Well, folks… We’ve arrived. Four and a half months ago, when my dad got one of the worst cancer diagnoses out there, I tried to imagine this moment: life post-death. I had a few misconceptions: one, I didn’t think it would arrive so quickly. Two, I focused too much on the death part and forgot that life goes on. But bad news turned worse, worser, and worst, until finally even the bad news was more forgiving than the actual progression of events. It was kind of like the classic cartoon montage of a character first falling through an attic floor, then through the next floor, and then unexpectedly through 10 more floors. I’ve been using this metaphor for months now, and it’s still the most accurate one I can find to describe how it feels to have a loved one with terminal cancer.
And now we’re here in the cartoon basement, which is terrible because it’s sad and scary and lonely, but slightly comforting in an odd way because at least you know you can’t fall any further. A week and a half has passed since my dad shed his meat suit (his words, not mine), and I still don’t know how to picture a world without him in it. To me, it feels like Bill Thompson III the public figure has died—not my dad. Reading the flood of tributes online, I feel somewhat detached. They don’t really make me cry like you might expect. I guess it’s because they’re mourning just a part of the person I knew. Even my sweet mama accidentally fell into this trap—when she sent me the draft obituary full of his accomplishments to look over, I felt I had to add a paragraph about how much he loved things like the Pirates and grilling. These were the somewhat less spectacular but nonetheless wonderful things that rounded out who my dad was.
My dad was a visionary. That man had so many ideas it made my head spin. If you were anywhere close to him, you were destined to get caught up in his creative tornado at some point. Many people are aware of his brainchildren such as the podcast This Birding Life, as well as various Bird Watcher’s Digest events and associated acts. But many never knew he had dreams of installing a pond on our dry ridge top to round out the bird checklists with some waterfowl. He was always planning something, whether it be a music party, a birding outing, or what to grill for dinner. Every weekend we were all home together, he cajoled Liam and me into some grand project like cutting up a felled tree, building a sweat lodge, or going deep into the woods to cook burgers and beans over a hot fire. From an astrological perspective, he was a sensitive Pisces dreamer with an Aquarius persistence, intellect, and worldview—a powerful combination.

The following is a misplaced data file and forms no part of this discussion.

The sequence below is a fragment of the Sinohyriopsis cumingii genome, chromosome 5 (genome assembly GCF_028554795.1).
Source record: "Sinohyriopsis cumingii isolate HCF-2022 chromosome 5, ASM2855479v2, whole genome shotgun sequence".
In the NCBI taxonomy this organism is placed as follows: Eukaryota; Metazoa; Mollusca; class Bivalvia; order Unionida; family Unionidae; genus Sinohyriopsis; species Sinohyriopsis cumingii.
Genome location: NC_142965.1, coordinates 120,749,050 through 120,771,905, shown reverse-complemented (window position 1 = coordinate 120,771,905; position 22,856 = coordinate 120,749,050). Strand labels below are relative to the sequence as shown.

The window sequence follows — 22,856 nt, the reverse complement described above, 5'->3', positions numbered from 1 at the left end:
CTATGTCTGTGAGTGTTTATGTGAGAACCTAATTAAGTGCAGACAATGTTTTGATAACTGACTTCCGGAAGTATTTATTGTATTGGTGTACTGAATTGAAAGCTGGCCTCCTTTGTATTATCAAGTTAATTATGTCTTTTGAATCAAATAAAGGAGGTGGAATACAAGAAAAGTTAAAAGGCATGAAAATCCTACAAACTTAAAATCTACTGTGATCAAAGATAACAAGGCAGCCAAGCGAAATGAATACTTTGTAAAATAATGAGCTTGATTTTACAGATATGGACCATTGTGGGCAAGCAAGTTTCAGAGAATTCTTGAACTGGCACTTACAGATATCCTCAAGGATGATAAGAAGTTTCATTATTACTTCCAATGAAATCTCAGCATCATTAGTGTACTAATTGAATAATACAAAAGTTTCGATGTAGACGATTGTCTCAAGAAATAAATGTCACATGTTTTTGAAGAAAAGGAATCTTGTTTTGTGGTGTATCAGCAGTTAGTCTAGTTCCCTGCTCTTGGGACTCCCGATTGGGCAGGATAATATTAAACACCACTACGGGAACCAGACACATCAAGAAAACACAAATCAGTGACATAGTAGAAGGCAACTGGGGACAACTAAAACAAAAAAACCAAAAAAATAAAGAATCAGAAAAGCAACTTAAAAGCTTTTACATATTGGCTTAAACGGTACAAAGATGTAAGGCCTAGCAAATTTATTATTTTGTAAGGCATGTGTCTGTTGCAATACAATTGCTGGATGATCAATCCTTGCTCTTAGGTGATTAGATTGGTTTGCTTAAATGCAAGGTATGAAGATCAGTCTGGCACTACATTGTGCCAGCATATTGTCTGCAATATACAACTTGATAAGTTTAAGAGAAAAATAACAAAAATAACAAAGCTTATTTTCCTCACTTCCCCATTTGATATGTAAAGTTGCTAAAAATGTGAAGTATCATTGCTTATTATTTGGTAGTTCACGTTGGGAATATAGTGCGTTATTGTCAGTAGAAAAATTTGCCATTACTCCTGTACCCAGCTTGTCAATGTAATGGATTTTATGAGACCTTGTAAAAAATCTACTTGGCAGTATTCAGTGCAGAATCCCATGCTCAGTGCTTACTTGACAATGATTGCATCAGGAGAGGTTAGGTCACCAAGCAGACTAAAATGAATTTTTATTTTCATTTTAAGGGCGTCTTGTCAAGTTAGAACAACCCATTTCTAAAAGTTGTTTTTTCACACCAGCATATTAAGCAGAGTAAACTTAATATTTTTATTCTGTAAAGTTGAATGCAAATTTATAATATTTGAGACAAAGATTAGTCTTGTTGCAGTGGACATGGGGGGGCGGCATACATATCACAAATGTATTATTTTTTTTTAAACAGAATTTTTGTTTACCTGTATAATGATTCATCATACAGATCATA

The man knew how to have fun. And he chased it constantly. Obviously, music and birding were two major outlets, but he also loved playing just about any sport or game. Liam and I spent so many endless summer evenings with him in the yard, rotating between whiffle ball, frisbee, basketball, bocce, and more, as swallows chattered on the telephone wire and my mom tried not to get hit. In winter, he was always game to go sledding, and GOD help you if you became his target in a snowball fight. He was also amazing at darts and was the NYC Metro League champion one year, a legacy I am now trying to live up to in the bars on La Gomera. Sometimes we’d go outside with one of his rifles and practice our aim on some old fruit, beer cans, or a stale gingerbread house (you know, Ohio things). There was always a Heineken nearby.